John Logan’s script is certainly a towering step up from Damon Lindelof’s botched effort with Prometheus. And while Covenant is a clear return to form for the series, Logan’s script is none the less hampered by a number of clear drawbacks. Chief among these being the deliberate parallels set up between Covenant and the original Alien. There was a piercing subtlety to the original that ate at you to the core, right down to the marrow. Logan’s script, however, gets weighed down by artifice, and the not so subtle nods to the original film. In many ways, Logan’s attempts to re-live the original are, in the end, more superficial imitation than celebration or homage. Everything in the original film was fresh, and textured, and grounded in a clear emotional reality that developed organically. Alien: Covenant reaches for an uncertain mix of grandiosity/philosophy and horror, and, like the self-aggrandizing Prometheus before it, the film attempts to over-intellectualize itself. Ultimately, it lacks a clear vision of what it’s meant to be. Scott sacrifices the primal horror of the original in favor of a half-hearted, half-winded script, which at times gets bogged down by a deadly contagion of predictable Hollywood cliché.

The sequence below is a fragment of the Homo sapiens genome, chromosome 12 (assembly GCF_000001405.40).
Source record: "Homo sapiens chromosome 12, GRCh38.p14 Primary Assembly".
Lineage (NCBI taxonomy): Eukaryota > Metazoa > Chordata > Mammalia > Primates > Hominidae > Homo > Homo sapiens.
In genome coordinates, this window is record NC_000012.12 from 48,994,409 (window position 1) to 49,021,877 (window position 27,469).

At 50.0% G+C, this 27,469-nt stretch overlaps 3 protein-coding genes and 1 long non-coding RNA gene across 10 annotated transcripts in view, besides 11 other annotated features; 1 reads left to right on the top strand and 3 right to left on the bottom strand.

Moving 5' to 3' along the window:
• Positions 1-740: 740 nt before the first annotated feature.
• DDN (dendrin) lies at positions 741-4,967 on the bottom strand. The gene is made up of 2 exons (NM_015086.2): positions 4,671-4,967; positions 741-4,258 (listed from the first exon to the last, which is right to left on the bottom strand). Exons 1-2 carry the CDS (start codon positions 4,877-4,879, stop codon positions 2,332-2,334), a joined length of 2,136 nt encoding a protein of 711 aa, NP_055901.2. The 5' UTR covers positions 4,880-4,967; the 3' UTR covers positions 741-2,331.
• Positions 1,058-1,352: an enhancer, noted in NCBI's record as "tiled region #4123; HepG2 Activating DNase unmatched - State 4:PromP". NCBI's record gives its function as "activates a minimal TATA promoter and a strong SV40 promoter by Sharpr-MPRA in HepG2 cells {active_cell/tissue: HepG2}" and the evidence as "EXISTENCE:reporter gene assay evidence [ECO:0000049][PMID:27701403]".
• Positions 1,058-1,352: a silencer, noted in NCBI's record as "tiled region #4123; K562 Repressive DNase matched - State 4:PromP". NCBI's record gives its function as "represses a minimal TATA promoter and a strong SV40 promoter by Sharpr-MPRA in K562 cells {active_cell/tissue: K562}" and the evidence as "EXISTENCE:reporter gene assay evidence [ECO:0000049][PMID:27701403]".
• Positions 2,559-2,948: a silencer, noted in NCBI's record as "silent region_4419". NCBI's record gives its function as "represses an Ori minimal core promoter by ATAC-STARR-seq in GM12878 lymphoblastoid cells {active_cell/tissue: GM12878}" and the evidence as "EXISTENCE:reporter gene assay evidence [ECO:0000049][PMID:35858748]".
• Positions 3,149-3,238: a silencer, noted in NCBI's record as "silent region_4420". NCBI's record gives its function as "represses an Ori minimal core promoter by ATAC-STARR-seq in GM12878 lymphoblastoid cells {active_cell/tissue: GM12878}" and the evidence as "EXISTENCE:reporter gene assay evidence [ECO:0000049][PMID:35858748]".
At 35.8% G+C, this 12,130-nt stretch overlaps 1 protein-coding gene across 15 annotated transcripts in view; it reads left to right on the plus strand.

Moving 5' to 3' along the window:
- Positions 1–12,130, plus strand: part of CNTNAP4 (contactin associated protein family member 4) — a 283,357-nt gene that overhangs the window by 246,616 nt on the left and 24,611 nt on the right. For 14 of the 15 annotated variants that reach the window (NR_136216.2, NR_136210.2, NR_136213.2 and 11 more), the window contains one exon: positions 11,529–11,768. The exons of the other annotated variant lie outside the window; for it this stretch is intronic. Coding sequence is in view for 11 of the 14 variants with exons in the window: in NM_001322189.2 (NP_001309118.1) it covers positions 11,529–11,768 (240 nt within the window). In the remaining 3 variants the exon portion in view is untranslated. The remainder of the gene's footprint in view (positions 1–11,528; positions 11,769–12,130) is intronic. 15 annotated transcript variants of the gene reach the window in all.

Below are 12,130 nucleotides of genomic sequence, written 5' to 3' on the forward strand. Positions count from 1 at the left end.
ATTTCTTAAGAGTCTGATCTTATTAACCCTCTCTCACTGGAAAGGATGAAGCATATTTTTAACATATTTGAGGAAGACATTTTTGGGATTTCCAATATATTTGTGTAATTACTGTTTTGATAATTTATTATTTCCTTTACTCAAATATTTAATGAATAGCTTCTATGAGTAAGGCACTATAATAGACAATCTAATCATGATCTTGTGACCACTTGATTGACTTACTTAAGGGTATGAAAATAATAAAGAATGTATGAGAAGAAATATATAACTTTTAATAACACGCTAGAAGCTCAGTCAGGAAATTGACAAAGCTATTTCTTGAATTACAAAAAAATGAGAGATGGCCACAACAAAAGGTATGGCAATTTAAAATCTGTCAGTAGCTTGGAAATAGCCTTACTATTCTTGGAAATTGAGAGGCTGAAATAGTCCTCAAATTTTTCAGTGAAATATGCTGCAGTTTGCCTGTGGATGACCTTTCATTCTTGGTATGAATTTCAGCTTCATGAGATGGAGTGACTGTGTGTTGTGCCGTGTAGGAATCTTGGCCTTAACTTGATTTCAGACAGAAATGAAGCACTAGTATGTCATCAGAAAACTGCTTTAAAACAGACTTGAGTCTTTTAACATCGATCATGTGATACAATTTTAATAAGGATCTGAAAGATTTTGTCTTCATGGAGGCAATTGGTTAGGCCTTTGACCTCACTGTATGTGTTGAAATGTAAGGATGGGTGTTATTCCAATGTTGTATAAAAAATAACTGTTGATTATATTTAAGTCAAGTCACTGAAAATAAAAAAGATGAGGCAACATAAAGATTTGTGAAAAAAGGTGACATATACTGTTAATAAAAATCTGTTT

But even taking all this into account, when the Alien is climbing out of the primordial soup, eyes bulging, mouth twisted, tearing through flesh like a blood-stained dinosaur; my eyes can’t help but light up. H.R Giger’s creation is a creation outside of time, eternally frightening in appearance, shark-like, versatile, and strangely mechanical, Alien is a truly mercurial creature. It’s a product of the darker nature of creation, which seems to somehow perfectly encapsulate our own unconscious fears. Make no mistake, Scott’s nearly 80 and he’s still a stylistic heavyweight, and one of cinema’s rarities, a truly visionary filmmaker, who knows how to keep nerve endings dosed in a constant state of fear. Alien: Covenant is half Prometheus sequel/ half Alien prequel and in many ways, it feels like a missed opportunity, but it’s probably the best Alien film this side of Alien Resurrection or Alien 3; so for now at least I’m happy to chew the fat.